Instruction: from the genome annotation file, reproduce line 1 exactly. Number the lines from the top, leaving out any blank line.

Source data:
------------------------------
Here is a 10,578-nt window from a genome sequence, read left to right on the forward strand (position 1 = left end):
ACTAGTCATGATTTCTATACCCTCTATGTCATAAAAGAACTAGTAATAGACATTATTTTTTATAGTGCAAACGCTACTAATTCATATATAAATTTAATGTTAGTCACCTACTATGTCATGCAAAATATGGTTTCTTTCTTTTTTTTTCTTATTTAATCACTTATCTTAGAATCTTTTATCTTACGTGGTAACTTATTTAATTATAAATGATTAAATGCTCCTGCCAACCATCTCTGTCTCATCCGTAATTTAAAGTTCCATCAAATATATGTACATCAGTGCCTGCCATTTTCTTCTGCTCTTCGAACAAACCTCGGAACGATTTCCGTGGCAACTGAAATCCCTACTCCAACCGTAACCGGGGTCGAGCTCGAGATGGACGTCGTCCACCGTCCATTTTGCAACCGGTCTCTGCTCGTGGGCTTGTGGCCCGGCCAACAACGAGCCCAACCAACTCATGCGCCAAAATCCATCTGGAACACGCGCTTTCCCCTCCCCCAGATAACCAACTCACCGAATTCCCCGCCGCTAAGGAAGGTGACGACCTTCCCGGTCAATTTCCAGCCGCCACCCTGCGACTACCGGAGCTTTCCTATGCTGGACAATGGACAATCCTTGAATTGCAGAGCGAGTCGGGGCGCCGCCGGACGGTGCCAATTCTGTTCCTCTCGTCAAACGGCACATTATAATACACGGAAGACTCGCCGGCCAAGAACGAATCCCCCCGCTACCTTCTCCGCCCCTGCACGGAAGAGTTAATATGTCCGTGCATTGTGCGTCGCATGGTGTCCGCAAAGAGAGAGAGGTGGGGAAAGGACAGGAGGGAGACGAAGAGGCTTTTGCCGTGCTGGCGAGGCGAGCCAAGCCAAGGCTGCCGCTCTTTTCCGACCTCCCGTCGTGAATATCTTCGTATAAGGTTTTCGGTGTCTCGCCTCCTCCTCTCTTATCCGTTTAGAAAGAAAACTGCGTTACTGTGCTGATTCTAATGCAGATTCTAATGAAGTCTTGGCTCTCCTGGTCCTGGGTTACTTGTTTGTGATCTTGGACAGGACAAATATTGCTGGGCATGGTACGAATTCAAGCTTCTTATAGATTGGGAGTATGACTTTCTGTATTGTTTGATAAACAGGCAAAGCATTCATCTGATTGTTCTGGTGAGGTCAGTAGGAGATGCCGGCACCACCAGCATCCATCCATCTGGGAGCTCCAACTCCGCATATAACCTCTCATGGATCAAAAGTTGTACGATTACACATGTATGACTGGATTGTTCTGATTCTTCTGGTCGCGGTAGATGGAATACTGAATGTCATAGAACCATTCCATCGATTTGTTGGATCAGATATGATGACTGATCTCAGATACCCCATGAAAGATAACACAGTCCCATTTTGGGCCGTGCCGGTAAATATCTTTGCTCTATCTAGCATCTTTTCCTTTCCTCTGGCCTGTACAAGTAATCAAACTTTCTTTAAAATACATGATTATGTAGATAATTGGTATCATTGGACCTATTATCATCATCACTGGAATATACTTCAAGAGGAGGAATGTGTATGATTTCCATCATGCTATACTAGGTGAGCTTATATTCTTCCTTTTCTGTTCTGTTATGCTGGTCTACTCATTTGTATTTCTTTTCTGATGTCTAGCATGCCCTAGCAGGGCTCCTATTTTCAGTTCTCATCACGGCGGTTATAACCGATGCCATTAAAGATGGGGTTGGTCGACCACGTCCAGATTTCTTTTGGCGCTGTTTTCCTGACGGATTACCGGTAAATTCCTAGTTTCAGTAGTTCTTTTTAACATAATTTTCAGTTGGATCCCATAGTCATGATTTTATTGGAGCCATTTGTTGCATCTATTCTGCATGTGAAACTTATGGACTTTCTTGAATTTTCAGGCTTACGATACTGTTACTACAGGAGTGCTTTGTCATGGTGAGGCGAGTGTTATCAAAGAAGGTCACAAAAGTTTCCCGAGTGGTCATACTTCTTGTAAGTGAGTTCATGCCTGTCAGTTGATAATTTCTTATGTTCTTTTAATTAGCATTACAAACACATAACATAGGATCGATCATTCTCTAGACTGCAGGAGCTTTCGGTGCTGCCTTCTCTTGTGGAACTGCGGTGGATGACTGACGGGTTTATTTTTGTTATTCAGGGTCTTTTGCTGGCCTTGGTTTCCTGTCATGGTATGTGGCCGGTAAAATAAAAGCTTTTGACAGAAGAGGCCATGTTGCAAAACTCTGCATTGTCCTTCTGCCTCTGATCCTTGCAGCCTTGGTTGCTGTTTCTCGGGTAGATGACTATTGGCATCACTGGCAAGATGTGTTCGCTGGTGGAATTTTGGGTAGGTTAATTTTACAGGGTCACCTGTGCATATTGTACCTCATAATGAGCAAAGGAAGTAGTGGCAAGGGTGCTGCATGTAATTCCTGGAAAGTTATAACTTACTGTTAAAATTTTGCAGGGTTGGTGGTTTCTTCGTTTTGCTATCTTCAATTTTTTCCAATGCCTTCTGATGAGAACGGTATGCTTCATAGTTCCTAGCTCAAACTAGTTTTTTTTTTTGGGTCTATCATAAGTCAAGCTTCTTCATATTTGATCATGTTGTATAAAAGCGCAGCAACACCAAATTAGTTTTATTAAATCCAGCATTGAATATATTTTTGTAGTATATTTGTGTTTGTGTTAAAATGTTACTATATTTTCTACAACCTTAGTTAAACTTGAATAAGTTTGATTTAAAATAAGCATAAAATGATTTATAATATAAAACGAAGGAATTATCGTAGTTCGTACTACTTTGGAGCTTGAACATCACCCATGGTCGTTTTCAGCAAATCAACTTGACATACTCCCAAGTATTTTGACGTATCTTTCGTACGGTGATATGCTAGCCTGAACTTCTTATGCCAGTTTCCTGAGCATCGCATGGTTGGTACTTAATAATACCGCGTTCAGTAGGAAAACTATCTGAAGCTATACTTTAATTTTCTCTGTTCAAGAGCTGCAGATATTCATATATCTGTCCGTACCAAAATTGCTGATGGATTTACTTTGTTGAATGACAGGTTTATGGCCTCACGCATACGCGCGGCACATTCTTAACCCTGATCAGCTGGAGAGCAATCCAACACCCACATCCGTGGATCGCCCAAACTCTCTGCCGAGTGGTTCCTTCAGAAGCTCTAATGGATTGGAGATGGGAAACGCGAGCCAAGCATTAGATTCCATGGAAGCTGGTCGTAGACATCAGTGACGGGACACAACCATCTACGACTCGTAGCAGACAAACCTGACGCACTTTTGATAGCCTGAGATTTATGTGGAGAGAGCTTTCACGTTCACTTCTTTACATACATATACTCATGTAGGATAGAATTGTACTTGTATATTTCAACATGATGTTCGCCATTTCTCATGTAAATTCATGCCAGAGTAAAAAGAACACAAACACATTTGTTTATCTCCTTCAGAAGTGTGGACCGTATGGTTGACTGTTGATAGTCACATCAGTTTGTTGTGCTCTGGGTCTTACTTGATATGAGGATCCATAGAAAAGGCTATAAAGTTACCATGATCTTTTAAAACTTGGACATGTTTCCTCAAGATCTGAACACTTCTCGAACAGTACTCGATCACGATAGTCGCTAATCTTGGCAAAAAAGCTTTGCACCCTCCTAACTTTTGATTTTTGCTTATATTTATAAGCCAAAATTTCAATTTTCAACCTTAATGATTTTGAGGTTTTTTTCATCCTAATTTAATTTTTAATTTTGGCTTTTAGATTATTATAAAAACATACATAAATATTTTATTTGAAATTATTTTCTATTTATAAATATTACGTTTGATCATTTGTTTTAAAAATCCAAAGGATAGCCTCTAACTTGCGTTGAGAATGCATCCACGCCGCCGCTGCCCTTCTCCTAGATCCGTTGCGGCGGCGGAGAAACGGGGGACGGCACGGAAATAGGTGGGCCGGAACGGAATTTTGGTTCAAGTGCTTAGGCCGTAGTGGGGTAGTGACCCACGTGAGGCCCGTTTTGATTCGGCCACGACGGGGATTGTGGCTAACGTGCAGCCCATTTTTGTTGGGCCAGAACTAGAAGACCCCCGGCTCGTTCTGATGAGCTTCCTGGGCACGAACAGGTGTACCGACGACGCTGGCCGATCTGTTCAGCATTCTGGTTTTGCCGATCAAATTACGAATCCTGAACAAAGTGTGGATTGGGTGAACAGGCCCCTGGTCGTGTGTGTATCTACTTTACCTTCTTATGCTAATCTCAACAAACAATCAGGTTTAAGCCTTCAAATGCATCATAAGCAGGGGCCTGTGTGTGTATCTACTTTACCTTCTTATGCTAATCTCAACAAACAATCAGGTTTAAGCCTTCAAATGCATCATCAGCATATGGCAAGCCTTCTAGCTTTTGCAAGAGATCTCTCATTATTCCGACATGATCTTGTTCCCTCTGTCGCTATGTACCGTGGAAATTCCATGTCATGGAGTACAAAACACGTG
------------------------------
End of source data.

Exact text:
Here is a 10,578-nt window from a genome sequence, read left to right on the forward strand (position 1 = left end):